Due to the operator's appeal of the decision and lack of emission-free replacement, the closure was postponed. The demolition of the facility will await the construction of a storage facility, scheduled to be ready in the 2020s. In December 2018 a strategy was outlined for the "radiological demolition" to be carried out between 2020 and 2028; this will allow the land to be used for other nuclear power related purposes. The plant is operated by Barsebäck Kraft AB, a subsidiary of Sydkraft Nuclear Power AB, owned by Uniper. Home page
Thanet Wind Farm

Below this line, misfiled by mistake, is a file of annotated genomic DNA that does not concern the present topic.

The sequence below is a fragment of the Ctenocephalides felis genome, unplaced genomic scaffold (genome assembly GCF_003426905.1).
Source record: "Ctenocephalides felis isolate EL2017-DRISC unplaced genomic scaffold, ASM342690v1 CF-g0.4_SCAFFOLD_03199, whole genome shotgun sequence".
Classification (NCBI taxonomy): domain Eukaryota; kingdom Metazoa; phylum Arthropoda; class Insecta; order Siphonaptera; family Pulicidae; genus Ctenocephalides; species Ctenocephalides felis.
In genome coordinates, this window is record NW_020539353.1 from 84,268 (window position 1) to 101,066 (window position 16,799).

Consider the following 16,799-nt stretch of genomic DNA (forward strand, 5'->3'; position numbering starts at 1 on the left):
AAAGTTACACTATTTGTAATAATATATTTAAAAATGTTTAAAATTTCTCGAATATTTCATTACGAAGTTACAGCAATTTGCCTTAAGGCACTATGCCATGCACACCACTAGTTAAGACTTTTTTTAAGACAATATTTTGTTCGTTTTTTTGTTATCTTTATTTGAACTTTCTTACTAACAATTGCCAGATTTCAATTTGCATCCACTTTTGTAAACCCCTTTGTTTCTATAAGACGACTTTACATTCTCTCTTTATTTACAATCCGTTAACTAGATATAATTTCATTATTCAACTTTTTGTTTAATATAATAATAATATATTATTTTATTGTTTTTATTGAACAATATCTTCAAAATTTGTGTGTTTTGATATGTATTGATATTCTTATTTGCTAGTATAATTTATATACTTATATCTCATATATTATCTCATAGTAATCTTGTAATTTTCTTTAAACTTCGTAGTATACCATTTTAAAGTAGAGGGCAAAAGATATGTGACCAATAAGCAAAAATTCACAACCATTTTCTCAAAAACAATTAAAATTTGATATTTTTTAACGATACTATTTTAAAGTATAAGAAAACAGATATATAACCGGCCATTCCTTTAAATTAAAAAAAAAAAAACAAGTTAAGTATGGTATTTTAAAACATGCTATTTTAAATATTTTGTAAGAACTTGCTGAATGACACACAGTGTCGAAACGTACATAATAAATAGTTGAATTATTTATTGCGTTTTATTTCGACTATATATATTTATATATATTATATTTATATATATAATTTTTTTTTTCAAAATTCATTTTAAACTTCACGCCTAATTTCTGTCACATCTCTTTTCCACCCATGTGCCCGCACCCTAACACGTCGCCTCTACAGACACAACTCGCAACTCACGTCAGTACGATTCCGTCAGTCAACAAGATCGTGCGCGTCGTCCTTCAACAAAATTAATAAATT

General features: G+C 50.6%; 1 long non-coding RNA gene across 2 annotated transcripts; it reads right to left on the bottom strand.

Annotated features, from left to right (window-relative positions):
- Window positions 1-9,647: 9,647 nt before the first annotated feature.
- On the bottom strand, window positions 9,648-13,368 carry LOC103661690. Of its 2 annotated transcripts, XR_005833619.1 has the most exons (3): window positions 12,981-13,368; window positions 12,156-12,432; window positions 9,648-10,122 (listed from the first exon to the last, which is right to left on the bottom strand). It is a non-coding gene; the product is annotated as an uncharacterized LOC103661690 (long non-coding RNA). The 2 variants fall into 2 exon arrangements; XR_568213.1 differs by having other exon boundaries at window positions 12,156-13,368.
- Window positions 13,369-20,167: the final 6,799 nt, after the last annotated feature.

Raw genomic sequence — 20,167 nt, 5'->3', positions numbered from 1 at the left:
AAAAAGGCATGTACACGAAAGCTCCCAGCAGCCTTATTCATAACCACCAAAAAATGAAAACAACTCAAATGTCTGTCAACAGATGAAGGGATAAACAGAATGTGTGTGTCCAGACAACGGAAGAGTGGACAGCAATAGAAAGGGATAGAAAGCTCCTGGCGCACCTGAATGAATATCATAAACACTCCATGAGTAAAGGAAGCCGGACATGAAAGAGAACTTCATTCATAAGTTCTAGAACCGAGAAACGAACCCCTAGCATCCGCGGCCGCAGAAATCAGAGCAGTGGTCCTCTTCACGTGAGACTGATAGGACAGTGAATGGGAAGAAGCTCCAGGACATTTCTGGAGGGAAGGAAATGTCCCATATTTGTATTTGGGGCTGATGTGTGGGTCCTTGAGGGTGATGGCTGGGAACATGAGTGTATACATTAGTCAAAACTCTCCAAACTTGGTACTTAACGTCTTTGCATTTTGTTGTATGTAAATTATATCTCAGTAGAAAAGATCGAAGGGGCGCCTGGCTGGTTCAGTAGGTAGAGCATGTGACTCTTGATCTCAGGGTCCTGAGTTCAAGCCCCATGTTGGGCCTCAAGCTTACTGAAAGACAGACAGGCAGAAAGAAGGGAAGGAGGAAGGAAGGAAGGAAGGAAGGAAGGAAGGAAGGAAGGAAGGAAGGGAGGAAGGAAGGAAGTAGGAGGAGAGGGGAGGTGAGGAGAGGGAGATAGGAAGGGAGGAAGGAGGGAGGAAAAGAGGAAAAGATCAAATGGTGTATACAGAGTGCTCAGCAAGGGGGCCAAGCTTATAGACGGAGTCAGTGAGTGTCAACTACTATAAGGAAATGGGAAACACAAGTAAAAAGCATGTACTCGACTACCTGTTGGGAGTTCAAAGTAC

The Thanet Wind Farm is an offshore wind farm 7 miles off the coast of Thanet district in Kent, England. On commissioning it was the world's largest offshore wind farm, it has it cost £ 780 -- 900 million. Thanet is one of fifteen Round 2 wind projects announced by the Crown Estate in January 2004 but the first to be developed, it was opened on 23 September 2010, when it overtook Horns Rev 2 as the biggest offshore wind farm in the world. It has since been overtaken by many others; the project covers an area of 13.5 square miles, with 500 metres between turbines and 800 metres between the rows. Average water depth is 14–23 metres. Planning permission for the project was granted on 18 December 2006. According to Thanet Offshore Wind Ltd, it was expected to be "the largest operational offshore wind farm in the World"; the Thanet project has a total capacity of 300 MW which, by yearly average, is sufficient to supply 240,000 homes. It has an estimated generation of 960 GW·h per year of electricity, i.e. a projected capacity factor of 36.5% and an average power density of 3.1 W/m².